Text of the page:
UK-based Twinjet has forged an alliance with Russian aerospace export agency Aviaexport to sell used business jets in Russia. While conceding that heavy taxes on the importation of foreign-built aircraft will make the sales task harder, Twinjet managing director John Keeble asserted that long-term prospects for the Russian market are promising.
CTT Systems of Nykoping, Sweden, will be equipping Boeing’s new 787 Dreamliner with its moisture control system as a basic feature. The system, said CTT president Torbjorn Johansson, is a factor in decreasing the aircraft lifecycle cost. He also noted that it can be modified for an executive/VIP version of the Boeing twinjet airliner.
Boeing Business Jets and Rockwell Collins last month announced a program to bring enhanced-vision system (EVS) capability to the BBJ by early next year. The infrared camera system, supplied by Max-Viz of Portland, Ore., will be available as an option on new BBJs and offered as a retrofit to current operators. Buyers who opt for EVS must make upgrades to their Collins HGS-4000 head-up guidance system.
Boeing’s 787 Dreamliner is rapidly finding favor in an executive configuration. Deliveries are expected to begin in the middle of next year and, according to Boeing, the order book is approaching 500. Of those, seven are for executive versions (one of the first going to Swiss-based charter and aircraft management specialist PrivatAir). Two are for customers who purchased their aircraft from leasing firms that had earlier delivery slots.
The FAA on Friday is expected to publish a widespread proposal that would require operators and manufacturers of airliner-size airplanes to incorporate technology to meet reduced levels of flammability exposure in fuel tanks (particularly center wing tanks) “most prone to explosion.” The rules would apply to new airframe designs, as well as some 3,200 U.S.-registered Airbus and Boeing airplanes with center wing tanks currently in operation.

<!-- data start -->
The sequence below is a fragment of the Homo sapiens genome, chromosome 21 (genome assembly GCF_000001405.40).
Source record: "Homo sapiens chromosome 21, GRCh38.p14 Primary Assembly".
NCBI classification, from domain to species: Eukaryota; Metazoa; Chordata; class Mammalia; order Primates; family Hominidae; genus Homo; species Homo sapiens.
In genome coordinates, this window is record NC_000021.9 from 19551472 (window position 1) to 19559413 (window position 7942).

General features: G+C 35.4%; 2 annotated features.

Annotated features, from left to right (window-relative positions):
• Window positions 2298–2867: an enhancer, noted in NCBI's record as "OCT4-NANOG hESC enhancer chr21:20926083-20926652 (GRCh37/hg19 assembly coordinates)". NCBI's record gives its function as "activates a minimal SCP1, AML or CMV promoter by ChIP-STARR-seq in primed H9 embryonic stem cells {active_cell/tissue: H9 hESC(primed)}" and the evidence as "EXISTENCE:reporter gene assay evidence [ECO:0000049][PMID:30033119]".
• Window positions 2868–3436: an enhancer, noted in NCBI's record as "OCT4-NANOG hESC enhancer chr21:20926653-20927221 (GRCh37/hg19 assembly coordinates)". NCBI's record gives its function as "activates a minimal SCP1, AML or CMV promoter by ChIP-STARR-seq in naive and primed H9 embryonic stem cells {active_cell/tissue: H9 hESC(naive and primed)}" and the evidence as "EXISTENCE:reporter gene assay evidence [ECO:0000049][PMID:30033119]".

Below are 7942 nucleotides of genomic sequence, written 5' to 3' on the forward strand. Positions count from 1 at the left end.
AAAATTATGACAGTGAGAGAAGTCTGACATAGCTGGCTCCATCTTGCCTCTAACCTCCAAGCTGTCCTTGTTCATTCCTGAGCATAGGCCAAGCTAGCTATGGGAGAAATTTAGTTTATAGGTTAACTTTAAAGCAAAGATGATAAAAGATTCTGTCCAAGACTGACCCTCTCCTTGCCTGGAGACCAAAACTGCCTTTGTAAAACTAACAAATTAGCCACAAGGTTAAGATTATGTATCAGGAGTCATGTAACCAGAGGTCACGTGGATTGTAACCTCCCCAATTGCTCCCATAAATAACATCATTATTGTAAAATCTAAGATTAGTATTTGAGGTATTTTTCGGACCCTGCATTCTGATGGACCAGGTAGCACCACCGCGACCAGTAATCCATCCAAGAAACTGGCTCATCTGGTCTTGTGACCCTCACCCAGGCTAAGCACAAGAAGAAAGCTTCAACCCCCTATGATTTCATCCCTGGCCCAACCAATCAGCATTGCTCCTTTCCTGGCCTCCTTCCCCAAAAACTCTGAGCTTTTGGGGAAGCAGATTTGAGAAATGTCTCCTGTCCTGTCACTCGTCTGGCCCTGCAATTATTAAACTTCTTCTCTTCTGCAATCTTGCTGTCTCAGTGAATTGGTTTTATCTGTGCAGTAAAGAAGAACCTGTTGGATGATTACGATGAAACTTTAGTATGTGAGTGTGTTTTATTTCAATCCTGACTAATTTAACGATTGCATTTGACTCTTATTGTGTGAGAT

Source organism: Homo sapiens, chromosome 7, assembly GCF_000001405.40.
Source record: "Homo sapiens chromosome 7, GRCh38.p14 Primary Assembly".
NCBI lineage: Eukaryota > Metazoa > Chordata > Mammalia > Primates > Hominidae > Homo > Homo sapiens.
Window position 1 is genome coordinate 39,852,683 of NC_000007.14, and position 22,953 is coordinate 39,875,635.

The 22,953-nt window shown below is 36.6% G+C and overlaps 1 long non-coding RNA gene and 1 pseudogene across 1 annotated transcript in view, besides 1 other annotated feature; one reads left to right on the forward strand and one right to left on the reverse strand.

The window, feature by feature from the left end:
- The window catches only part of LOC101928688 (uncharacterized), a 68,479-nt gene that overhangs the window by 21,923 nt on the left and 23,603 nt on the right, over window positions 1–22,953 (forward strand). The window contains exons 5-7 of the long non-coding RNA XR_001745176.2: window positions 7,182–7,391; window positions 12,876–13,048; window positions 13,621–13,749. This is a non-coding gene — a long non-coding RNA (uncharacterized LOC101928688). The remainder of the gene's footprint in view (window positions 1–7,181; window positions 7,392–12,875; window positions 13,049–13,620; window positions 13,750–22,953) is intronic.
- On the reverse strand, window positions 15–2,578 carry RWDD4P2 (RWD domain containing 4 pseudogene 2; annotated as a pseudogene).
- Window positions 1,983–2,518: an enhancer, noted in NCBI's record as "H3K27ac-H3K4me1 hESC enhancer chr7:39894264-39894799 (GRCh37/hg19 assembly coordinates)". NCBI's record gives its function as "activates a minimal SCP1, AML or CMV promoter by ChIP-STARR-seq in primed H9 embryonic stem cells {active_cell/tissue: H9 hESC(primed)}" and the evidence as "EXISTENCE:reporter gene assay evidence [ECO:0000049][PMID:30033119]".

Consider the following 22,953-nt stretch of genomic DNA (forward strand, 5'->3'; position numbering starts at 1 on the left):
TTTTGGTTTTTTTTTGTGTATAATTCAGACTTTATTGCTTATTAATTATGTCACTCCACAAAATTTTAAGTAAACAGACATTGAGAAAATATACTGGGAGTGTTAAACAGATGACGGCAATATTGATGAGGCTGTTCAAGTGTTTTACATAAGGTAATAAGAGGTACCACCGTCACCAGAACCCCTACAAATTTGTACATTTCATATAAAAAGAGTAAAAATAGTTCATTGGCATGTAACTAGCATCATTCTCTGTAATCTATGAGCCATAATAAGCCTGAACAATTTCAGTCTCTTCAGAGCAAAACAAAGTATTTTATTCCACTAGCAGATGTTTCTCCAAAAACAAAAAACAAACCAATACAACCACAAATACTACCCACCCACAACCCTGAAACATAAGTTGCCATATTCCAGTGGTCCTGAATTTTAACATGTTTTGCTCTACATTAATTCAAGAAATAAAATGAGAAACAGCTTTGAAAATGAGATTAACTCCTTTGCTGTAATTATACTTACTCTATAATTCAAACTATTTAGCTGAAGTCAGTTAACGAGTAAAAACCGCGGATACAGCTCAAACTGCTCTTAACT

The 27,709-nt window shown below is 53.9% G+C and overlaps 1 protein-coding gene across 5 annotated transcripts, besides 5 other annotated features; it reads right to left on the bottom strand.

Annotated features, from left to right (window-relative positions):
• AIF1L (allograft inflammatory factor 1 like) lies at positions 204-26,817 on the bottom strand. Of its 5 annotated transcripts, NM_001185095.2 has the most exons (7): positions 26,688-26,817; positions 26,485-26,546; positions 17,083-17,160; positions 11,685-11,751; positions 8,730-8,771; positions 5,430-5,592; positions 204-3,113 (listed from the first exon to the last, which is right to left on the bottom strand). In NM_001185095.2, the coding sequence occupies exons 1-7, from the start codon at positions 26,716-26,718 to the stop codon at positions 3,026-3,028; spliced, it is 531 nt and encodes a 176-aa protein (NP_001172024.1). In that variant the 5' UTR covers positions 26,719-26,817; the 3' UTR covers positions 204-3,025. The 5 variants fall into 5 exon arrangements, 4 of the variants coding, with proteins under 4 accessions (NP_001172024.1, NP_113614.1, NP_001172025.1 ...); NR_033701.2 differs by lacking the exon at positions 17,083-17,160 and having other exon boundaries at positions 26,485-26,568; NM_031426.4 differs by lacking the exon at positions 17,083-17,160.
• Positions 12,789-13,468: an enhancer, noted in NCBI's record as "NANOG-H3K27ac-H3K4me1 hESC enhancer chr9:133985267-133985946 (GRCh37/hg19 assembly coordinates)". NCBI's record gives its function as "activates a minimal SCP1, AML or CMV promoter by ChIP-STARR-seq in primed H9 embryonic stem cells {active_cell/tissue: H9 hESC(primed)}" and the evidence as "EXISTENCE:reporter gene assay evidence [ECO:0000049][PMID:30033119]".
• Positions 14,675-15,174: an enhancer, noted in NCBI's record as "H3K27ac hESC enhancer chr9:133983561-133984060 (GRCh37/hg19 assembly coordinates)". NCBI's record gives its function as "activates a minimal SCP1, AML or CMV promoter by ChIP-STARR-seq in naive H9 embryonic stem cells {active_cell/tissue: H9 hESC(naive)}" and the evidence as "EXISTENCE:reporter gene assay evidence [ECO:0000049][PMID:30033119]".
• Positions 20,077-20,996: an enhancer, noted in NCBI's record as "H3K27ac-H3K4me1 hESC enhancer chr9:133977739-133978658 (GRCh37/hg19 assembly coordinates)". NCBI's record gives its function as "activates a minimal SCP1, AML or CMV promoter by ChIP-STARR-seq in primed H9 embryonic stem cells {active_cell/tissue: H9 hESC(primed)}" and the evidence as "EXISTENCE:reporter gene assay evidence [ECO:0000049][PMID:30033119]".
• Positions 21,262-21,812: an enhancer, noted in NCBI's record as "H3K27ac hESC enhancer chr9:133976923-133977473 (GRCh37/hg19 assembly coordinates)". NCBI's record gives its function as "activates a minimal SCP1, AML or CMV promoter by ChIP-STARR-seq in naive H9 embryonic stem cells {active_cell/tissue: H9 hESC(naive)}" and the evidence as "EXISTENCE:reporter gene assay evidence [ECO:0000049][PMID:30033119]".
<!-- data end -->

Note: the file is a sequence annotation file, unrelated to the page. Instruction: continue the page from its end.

Boeing Business Jets announced yesterday at the Dubai Air Show that it is now offering the BBJ3, an executive version of its new 737-900ER. With five auxiliary fuel tanks, the BBJ3 will have a range of 4,765 nm. Its 1,120-sq-ft cabin is 35 percent more than that of a BBJ and 11 percent more than that of the BBJ2. The list price is $62.5 million, but it will be a while before deliveries can begin.
Boeing Business Jets and avionics maker Rockwell Collins disclosed Tuesday that they are planning to introduce an enhanced vision system (EVS) option for the BBJ. The option will be available on new BBJs and as a retrofit. Certification is expected by early next year. BBJ operators that opt for the EVS will require an upgrade to their HGS 4000, as well as the infrared camera.
Eighty percent of pilots polled said they would make the switch to electronic charts if the cost was reasonable, the FAA said it was OK to do so and the hardware needed to run the e-charts was reliable and easy to use. Jeppesen published the poll results at a new Web site it launched last month called FlyElectronic.net. The site provides answers to questions about the transition to e-charts, from costs to what the regs say.
Amid ceremonies December 12 in Toulouse, France, the Airbus A380 received joint type certification approvals from the FAA and the European Aviation Safety Agency. At 1.19 million pounds, it is the largest airliner ever built and as an executive/VIP bizliner will offer 6,819 sq ft of floor space. It will be capable of carrying several hundred VIP passengers about 8,000 nm.
Airbus and Boeing are making too many commercial jetliners in a “vicious war” for market share that will continue until the end of the decade, predict analysts at consultancy Teal Group in its new 2005-14 commercial-jetliner forecast. “Across the board, we are in a persistent oversupply situation,” it said in a forecast released today.